Some people get stuck in the past—whether romanticizing or demonizing those who came before. But our future will inevitably look different from the past, and our current response to institutional racism has to fit our own times. Just as we rely on the lessons—for better and for worse—learned from activists of prior eras, we have the opportunity to shape the legacy that the next generation will carry and cherish and critique and build upon.
3. Begin with self-awareness and continue in community
When the Israelite slaves left Egypt, they did not all come to realize Divine Power at the same time. After every miracle, some people remained fearful while others gained faith. But as each one was awakened to see beyond themselves, they became the Children of Israel, an empowered people, because their faith brought them together. We must build and nurture communities of awareness, and join in coalition with others if we are to have any hope of making change.
4. Dream unreasonably but proceed strategically
Abraham. Sarah. Moses. Miriam. Joshua. Deborah. Isaiah. Micah. Rabbi Yochanan ben Zakkai. Theodore Herzl. Our ancestors were people of vision. They were prophets and dreamers. But without Torah, without a plan of action, their vision would have died centuries ago. We have survived because of visionary and strategic leaders. Real change requires both.
5. Cultivate impatience and endurance
This is the essence of Judaism, born out of 40 years of wandering in the wilderness, tempered by destruction and exile, strengthened by an abiding belief in a future when the world will be repaired and justice will reign supreme. And it is a commitment shared by many people of faith. Christian theologian Reinhold Niebuhr wrote in The Irony of American History “Nothing worth doing is completed in our lifetime; therefore, we must be saved by hope. Nothing true or beautiful or good makes complete sense in any immediate context of history; therefore, we must be saved by faith. Nothing we do, however virtuous, can be accomplished alone, therefore we are saved by love. No virtuous act is quite as virtuous from the standpoint of our friend or foe as from our standpoint. Therefore, we must be saved by the final form of love which is forgiveness.”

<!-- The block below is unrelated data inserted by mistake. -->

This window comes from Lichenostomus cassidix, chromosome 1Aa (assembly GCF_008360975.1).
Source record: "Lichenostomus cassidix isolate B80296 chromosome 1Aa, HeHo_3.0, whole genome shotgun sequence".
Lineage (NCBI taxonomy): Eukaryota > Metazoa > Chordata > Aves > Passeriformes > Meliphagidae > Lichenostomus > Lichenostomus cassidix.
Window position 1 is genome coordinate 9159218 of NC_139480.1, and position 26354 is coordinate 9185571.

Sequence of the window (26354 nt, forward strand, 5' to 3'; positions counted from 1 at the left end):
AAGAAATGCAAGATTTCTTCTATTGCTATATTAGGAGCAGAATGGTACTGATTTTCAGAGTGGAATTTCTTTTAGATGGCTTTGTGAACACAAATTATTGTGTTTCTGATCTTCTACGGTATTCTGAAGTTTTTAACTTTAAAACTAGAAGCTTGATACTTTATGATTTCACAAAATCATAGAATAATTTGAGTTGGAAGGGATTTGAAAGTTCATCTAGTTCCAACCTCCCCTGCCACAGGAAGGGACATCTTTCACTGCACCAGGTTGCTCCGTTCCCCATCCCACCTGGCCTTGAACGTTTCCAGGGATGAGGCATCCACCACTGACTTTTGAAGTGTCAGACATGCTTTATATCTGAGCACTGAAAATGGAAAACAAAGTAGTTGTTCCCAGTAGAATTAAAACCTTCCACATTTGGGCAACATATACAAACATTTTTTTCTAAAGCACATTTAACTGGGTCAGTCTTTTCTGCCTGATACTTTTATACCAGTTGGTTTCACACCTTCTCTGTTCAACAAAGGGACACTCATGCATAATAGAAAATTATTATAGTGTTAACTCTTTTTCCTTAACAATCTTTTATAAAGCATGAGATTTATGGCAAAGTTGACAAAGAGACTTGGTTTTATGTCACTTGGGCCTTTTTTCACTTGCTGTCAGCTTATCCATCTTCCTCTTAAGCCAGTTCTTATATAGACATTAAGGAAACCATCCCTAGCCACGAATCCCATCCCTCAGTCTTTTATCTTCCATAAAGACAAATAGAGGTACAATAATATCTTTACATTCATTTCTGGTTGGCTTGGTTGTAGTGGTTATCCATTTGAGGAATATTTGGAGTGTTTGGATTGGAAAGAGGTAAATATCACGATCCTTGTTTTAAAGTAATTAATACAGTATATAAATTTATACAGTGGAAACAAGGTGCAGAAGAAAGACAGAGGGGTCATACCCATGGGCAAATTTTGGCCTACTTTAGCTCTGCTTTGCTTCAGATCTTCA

These form the bedrock of our faith in the future, our hope for change, our commitment to make a difference. These are the enduring values that have been passed on from one generation to the next. It will be up to them to craft their own vision and their own reality. But it is up to us to continue to try, as Courtney Martin says, “do it anyway.”
The place to start is to have the conversation. Keeping in mind that how we talk to each other is perhaps more important than what we say.
As Courtney Martin teaches us with honesty and with hope:
“If white people want to belong to the beloved community, if we want to be part of the tide that is turning thanks to people of color-led movements like #BlackLivesMatter, then we have to show up as bold and genuine and imperfect. We have to be weary of our fragility. We have to be intolerant of our own forgetfulness. If it feels difficult, and it does to me, you’re probably on the right track. Dismantling centuries of dehumanizing institutions and practices—both in the world and within ourselves—can’t be a simple process. The good news is that transforming your fragility into courageous imperfection is the beginning of a lot more joy. It’s the beginning of a lot more connection. It’s the beginning of the end of racism.”
For the small changes, we do it anyway.
For the quiet successes, we do it anyway.
For the sake of the future, we do it anyway.
Ken yehi ratzon.
Rabbi Barbara Penzner
Yom Kippur 5776